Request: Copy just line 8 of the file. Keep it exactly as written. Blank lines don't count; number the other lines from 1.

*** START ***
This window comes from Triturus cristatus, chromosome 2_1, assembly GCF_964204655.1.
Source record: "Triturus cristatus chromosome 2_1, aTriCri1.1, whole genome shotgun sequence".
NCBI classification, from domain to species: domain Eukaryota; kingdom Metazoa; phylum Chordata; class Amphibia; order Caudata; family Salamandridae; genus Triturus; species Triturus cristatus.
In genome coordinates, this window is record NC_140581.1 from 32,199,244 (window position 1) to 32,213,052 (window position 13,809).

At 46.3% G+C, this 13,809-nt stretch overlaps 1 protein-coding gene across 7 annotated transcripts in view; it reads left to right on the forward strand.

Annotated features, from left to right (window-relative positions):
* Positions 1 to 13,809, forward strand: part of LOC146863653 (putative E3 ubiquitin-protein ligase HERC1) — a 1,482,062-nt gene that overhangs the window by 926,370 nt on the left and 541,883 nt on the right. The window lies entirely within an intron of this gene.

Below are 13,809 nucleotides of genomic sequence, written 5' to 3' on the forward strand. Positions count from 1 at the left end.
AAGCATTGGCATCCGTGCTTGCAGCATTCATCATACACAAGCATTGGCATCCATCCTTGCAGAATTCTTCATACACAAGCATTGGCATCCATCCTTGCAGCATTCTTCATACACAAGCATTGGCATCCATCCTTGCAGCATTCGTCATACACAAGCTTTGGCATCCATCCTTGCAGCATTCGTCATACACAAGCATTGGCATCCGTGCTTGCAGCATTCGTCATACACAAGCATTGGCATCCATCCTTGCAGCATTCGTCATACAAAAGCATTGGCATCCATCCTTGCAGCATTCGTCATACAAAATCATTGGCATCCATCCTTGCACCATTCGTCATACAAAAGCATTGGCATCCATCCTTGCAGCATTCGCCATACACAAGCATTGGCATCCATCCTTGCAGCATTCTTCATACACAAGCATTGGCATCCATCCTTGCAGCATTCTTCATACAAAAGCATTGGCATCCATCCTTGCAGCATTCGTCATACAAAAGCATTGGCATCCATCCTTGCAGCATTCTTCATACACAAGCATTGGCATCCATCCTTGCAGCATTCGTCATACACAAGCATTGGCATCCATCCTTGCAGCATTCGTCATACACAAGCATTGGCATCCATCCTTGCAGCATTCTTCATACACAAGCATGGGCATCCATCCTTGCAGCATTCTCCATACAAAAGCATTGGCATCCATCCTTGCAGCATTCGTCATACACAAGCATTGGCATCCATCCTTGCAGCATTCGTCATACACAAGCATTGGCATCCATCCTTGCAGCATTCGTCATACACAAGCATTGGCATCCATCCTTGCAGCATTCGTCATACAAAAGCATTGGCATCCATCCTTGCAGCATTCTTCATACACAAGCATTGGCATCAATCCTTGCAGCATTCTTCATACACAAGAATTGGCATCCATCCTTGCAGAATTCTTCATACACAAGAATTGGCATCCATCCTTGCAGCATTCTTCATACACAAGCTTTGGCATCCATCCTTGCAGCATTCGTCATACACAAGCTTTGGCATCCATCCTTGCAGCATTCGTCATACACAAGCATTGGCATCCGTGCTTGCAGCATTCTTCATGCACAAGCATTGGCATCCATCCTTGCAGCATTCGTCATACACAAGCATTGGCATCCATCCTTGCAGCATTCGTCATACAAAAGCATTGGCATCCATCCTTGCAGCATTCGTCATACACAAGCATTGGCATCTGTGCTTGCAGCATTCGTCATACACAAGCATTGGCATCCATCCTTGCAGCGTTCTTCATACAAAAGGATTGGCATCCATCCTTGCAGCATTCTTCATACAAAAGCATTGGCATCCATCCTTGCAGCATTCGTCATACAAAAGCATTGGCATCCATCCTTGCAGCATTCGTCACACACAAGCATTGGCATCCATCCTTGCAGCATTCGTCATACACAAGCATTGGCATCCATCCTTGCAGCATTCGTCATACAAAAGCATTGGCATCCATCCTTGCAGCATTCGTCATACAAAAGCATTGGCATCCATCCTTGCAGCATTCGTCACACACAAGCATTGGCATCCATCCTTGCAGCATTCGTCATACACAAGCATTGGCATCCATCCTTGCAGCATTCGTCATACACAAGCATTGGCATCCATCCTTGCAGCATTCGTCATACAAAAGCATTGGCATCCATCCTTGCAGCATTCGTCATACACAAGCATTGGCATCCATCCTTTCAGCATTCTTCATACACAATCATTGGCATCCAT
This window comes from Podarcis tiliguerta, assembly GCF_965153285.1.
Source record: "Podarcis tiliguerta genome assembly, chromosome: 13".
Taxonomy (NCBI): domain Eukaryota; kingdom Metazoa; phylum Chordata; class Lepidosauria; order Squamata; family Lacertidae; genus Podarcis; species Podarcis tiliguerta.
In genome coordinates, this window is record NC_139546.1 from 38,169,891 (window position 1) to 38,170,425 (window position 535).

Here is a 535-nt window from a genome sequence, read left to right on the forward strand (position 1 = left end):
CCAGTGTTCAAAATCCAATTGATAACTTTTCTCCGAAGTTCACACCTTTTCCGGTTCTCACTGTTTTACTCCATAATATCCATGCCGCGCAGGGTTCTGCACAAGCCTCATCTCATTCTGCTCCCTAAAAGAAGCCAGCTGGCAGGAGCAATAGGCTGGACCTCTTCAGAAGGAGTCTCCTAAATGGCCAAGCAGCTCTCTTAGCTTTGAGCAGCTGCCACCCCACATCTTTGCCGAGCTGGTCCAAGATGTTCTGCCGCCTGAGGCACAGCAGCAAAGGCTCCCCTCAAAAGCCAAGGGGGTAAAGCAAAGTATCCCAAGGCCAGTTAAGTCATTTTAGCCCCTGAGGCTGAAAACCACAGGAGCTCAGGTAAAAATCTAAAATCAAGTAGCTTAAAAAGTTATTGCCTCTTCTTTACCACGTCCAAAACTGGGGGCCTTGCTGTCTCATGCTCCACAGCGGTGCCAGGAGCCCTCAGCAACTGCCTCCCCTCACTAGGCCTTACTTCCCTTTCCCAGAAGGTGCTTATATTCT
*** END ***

Below are 13,809 nucleotides of genomic sequence, written 5' to 3' on the forward strand. Positions count from 1 at the left end.